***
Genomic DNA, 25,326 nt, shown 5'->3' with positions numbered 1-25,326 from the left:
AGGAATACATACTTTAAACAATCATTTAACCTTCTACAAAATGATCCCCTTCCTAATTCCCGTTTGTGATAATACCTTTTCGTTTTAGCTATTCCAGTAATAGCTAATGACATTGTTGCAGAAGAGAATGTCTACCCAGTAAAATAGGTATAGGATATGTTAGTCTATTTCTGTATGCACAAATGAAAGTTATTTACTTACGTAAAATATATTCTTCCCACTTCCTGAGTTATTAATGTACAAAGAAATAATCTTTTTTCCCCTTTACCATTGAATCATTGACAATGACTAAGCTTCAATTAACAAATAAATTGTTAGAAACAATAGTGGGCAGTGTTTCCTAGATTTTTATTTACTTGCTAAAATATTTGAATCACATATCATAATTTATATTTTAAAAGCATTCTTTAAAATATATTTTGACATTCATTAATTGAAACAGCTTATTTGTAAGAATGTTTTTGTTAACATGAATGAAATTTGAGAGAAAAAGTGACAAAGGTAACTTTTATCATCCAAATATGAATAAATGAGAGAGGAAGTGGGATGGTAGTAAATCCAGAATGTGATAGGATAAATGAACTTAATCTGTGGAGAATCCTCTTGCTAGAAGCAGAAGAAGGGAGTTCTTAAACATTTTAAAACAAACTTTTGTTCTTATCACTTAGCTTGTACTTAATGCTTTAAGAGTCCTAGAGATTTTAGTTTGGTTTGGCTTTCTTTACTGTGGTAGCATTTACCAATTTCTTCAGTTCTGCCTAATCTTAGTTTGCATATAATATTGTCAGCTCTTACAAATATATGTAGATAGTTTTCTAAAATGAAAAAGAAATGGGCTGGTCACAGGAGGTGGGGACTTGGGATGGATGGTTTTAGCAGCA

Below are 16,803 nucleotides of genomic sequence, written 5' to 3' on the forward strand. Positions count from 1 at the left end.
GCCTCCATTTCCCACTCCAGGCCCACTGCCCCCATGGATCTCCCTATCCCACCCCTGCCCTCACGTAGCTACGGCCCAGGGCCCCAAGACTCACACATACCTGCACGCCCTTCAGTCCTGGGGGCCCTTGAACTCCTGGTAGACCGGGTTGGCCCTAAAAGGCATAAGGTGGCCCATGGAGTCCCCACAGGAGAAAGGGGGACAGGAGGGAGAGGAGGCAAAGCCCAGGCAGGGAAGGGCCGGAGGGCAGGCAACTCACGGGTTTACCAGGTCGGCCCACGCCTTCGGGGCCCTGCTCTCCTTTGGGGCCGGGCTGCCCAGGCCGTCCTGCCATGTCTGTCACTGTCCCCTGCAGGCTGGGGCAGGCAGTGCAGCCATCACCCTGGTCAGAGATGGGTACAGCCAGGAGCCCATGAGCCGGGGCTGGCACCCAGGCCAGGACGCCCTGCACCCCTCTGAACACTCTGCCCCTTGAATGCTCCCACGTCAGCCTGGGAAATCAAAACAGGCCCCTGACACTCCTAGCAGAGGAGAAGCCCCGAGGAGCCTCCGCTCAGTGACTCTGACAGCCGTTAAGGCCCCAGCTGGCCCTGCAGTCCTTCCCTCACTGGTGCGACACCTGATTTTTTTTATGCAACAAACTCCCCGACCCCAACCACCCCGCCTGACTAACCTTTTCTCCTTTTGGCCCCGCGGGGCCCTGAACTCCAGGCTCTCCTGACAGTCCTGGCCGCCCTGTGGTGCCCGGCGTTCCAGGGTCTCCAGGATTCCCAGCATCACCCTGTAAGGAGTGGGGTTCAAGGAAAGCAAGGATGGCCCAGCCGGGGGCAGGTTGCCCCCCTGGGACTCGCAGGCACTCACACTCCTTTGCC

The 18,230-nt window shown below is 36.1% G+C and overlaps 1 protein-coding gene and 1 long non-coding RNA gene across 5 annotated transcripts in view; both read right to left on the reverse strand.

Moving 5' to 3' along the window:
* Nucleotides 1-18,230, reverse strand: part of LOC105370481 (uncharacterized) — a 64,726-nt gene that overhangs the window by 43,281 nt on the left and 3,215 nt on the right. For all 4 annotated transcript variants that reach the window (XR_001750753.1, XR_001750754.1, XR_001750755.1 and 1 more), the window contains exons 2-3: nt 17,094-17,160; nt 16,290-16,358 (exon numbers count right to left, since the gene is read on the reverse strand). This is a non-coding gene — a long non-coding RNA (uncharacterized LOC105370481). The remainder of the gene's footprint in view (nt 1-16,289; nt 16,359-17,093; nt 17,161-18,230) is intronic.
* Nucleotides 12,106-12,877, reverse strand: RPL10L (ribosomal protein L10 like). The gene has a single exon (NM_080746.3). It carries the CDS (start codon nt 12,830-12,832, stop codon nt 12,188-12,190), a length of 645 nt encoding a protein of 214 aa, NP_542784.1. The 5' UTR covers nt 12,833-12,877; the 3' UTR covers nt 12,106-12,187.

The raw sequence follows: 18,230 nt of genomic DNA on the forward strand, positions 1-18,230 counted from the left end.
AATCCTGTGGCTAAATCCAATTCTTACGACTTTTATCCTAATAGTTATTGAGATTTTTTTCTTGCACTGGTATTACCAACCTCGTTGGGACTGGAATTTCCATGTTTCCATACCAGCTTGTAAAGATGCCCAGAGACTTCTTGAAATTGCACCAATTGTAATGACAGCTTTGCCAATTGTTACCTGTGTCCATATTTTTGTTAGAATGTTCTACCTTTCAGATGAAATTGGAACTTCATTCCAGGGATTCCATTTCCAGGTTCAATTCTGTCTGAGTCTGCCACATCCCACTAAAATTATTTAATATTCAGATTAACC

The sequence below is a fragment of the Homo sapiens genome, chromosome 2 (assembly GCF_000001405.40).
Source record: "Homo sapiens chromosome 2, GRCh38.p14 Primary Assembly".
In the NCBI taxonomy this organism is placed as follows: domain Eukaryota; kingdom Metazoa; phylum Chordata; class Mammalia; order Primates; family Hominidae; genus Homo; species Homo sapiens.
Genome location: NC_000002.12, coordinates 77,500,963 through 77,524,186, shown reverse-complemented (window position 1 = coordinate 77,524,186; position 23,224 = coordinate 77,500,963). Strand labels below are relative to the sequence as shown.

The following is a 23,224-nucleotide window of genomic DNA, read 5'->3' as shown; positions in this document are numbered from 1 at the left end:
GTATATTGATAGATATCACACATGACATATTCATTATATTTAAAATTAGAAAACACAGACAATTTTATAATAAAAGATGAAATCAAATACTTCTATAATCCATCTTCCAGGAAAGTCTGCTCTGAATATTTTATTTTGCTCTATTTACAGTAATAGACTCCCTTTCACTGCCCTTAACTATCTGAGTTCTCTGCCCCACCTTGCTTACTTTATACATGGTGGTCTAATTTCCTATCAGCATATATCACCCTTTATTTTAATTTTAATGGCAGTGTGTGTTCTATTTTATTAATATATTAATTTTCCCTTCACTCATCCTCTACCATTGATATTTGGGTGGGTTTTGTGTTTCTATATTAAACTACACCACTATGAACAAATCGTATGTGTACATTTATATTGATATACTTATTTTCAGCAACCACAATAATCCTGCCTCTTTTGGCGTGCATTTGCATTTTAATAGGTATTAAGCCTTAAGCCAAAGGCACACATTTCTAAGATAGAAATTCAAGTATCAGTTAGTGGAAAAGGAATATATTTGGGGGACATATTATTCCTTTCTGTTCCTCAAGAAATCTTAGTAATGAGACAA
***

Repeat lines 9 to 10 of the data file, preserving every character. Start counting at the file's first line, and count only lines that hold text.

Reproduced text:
The raw sequence follows: 18,230 nt of genomic DNA on the forward strand, positions 1-18,230 counted from the left end.
AATCCTGTGGCTAAATCCAATTCTTACGACTTTTATCCTAATAGTTATTGAGATTTTTTTCTTGCACTGGTATTACCAACCTCGTTGGGACTGGAATTTCCATGTTTCCATACCAGCTTGTAAAGATGCCCAGAGACTTCTTGAAATTGCACCAATTGTAATGACAGCTTTGCCAATTGTTACCTGTGTCCATATTTTTGTTAGAATGTTCTACCTTTCAGATGAAATTGGAACTTCATTCCAGGGATTCCATTTCCAGGTTCAATTCTGTCTGAGTCTGCCACATCCCACTAAAATTATTTAATATTCAGATTAACC